---- — The White Mountain National Forest and the Arts Alliance of Northern New Hampshire announced the schedule for this year’s White Mountain National Forest Artists in Residence public programs.
This year’s artists, photographer John Anderson and environmental artist Kyle Browne, will offer a series of free talks and hands-on opportunities for all ages.
Programs are subject to change. Visit aannh.org for updates, images, videos and other postings.
Programs with photographer John Anderson
Sun Prints: A Family Drop-in Activity, is set for Saturday, July 27, from 10 a.m. to 4 p.m. The rain date is July 28. The event will be held at Lincoln Woods Visitor Center, Kancamagus Highway (Route 112).
A sunny day is hoped for to make the Sun Prints, inspired by Man Ray’s “Ray-O-Grams” and by the forest all around. Families with children of all ages are invited to come find items in the woods that can be used to create interesting compositions that they will expose in direct sunlight.
The Digital Photography Dilemma will be held Wednesday July 31, from 10 to 11:30 a.m. at White Mountain National Forest Headquarters in Campton.
This is a talk and discussion about digital photography — its benefits and drawbacks, and its place in photographic history. Where has digital photography been going, and where is it headed?
Do you need Digital Camera (and cell phone) Help? On Wednesday July 31, from 1 to 2:30 p.m. at White Mountain National Forest Headquarters in Campton join a lecture, discussion and demonstration. How often has your camera not given you the picture you wanted? Anderson will go over some of the most common digital camera problems, talk about solutions, and help participants get the most from their digital cameras. Participants are invited to bring a camera if they want to.
It’s Take Your Time! Time-lapse Photography on Sunday, Aug. 11, 10 a.m. to noon at the Dolly Copp Campground Visitor Center in Gorham.
This is a talk and discussion on the tools and considerations related to time-lapse photography. The group will look at the equipment, software and techniques needed for short-term and long-term projects.
Learn how to take The Perfect Panorama Photograph on Sunday, Aug. 11, from 1 to 4 p.m. at the AMC Pinkham Notch Lodge (with a hike on the Square Ledge Trail) and Wednesday, Aug. 28, 9:30 a.m. to 12:30 p.m. at Russell-Colbath House, Kancamagus Highway (with a drive for a photo shoot).
This offers a talk, discussion, and hands-on demonstration on panoramic landscape photography. Participants will look at the history of panoramas, what makes a great image, the equipment needed and how to best use what is available. The group will examine the theory behind making the best multi-shot panoramas and the gear that can be used to create them, make a panorama in the lecture room, and then take a drive and take a panoramic photograph on the forest.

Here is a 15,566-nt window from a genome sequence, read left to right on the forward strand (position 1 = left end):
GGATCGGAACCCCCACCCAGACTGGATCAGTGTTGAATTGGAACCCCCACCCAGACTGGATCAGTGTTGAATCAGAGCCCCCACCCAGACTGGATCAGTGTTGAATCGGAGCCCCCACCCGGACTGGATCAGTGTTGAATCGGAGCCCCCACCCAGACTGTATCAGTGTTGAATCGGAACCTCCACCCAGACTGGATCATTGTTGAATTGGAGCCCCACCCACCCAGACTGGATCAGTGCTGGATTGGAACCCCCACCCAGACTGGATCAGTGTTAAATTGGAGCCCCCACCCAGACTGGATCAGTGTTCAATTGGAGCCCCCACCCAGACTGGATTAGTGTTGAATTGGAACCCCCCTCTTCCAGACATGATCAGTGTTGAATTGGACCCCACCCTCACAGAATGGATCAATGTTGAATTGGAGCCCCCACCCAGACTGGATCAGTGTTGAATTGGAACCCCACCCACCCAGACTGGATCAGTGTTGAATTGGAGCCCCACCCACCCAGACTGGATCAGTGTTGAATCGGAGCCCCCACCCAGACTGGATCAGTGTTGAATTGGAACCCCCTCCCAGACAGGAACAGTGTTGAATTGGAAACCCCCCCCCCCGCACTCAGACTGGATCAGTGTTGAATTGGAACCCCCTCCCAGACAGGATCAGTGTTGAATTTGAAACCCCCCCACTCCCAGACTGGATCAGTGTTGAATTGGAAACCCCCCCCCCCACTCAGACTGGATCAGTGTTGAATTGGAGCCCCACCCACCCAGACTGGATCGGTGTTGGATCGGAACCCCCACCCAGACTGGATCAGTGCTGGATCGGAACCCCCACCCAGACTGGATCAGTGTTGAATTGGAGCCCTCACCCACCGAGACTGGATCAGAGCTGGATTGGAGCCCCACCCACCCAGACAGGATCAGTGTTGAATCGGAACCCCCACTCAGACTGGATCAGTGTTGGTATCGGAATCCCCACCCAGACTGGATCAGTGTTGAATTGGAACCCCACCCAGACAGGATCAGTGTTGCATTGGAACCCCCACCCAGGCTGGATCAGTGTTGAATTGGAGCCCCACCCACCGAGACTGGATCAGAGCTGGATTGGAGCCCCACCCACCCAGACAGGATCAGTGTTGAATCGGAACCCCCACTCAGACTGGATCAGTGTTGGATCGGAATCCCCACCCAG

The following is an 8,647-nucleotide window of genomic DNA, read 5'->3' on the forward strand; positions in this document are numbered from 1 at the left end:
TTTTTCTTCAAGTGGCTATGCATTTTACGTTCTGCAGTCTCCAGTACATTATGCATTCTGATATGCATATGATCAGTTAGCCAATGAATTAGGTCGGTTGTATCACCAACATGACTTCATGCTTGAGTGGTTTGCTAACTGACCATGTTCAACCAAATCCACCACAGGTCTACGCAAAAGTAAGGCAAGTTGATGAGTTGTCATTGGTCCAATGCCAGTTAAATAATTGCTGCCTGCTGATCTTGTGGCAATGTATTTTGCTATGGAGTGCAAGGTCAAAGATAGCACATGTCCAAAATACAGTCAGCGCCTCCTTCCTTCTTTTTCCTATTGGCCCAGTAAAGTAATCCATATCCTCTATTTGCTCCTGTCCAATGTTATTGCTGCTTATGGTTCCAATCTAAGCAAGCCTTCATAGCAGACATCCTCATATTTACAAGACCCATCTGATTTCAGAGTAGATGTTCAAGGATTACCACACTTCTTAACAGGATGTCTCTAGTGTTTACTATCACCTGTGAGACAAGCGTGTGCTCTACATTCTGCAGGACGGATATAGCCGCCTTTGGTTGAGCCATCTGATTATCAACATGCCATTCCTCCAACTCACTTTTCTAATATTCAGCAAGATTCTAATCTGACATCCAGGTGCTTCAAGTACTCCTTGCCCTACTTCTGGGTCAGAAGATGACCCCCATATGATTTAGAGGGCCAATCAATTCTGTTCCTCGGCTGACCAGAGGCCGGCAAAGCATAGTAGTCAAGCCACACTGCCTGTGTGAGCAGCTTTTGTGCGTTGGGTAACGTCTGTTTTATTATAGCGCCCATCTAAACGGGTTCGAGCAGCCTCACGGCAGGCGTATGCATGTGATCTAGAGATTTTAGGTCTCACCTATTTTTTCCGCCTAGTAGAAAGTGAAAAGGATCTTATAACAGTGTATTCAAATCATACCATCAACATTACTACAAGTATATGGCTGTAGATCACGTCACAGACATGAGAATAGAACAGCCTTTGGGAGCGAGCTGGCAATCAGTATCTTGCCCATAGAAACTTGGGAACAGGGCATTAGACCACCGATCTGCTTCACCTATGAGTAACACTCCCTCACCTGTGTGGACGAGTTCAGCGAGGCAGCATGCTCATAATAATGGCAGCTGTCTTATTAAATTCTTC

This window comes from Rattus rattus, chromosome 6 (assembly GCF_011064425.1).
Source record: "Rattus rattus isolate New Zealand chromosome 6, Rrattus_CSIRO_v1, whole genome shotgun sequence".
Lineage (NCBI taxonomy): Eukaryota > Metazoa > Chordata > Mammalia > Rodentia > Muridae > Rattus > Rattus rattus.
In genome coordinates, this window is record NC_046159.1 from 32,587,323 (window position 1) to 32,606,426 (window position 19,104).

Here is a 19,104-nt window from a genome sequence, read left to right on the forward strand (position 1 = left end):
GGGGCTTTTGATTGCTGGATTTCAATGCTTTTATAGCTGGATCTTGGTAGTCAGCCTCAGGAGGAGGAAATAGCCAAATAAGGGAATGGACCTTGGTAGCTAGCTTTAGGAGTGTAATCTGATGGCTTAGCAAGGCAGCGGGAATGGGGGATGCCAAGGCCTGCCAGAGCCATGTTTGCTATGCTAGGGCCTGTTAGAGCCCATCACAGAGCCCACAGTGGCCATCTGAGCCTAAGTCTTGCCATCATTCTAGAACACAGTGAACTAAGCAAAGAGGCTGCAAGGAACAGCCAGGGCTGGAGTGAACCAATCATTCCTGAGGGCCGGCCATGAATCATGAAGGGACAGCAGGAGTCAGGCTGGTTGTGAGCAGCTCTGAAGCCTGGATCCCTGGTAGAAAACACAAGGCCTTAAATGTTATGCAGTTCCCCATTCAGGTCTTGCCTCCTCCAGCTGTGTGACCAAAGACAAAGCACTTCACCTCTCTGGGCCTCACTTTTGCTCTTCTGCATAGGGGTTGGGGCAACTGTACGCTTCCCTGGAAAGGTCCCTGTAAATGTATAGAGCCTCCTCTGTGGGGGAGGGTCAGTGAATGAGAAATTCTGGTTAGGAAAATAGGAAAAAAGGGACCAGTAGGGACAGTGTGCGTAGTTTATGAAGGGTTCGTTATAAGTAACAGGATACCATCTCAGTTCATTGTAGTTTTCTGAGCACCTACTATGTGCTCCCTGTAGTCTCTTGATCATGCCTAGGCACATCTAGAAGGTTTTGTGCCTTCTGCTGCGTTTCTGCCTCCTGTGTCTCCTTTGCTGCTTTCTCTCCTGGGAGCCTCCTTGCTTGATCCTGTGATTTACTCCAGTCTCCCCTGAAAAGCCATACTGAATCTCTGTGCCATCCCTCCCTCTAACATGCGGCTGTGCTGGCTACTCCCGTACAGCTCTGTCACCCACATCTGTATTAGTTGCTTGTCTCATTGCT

Learn The Large-Film Camera Advantage on Wednesday Aug. 28, 2 to 4 p.m. at Russell-Colbath House Barn, Kancamagus Highway.
Join a lecture, discussion and demonstration of large-format photography. Looking at the work of Ansel Adams — and his understudy John Sexton — participants will learn what people choose to photograph with large-film cameras, and why. Anderson will offer a demonstration in the barn before going out to see first-hand how these large cameras work, and take some instant and film photographs outside.
Programs with environmental artist Kyle Browne
“Come and Meet Kyle” on Monday Aug. 12, 6 to 7 p.m. at WMNF Headquarters, Campton. Browne will offer an overview of the history and practice of environmental art and some of the artists who have inspired her. She’ll talk about her own art and the work she is planning to do during her residency.
Join Collaborative Family Art-Making Saturday, Aug. 17, 1 to 4 p.m. at AMC Pinkham Notch, Sherburne Trail. Join Browne to create a collaborative natural assemblage using materials from the forest.
The group will build a large mandala inspired by the patterns of nature and natural objects found on the forest floor. This piece will honor the idea of the constantly changing forest environment.
Take “A Walk in Nature” Tuesday, Sept. 3, 9:30 a.m. to noon on the Greeley Ponds Trail, Kancamagus Highway.
Inspired by environmental artist Richard Long who considered walking through natural spaces to be art, the group will contemplatively walk through the forest to observe and experience its magic. Participants are encouraged to bring a sketchbook to take short drawing breaks to capture what they notice.
At the end of the walk, a place will be found to create an ephemeral piece of art with natural materials inspired by the walking exploration. Wear comfortable hiking/walking shoes, and bring water and snacks. Preregistration is requested.
The culminating program of this year’s AIR will be an informal exhibit and talk on Saturday, Sept. 7, at the Patricia Ladd Carega Gallery in Center Sandwich.
For additional information, visit aannh.org, email firstname.lastname@example.org or call 323-7302.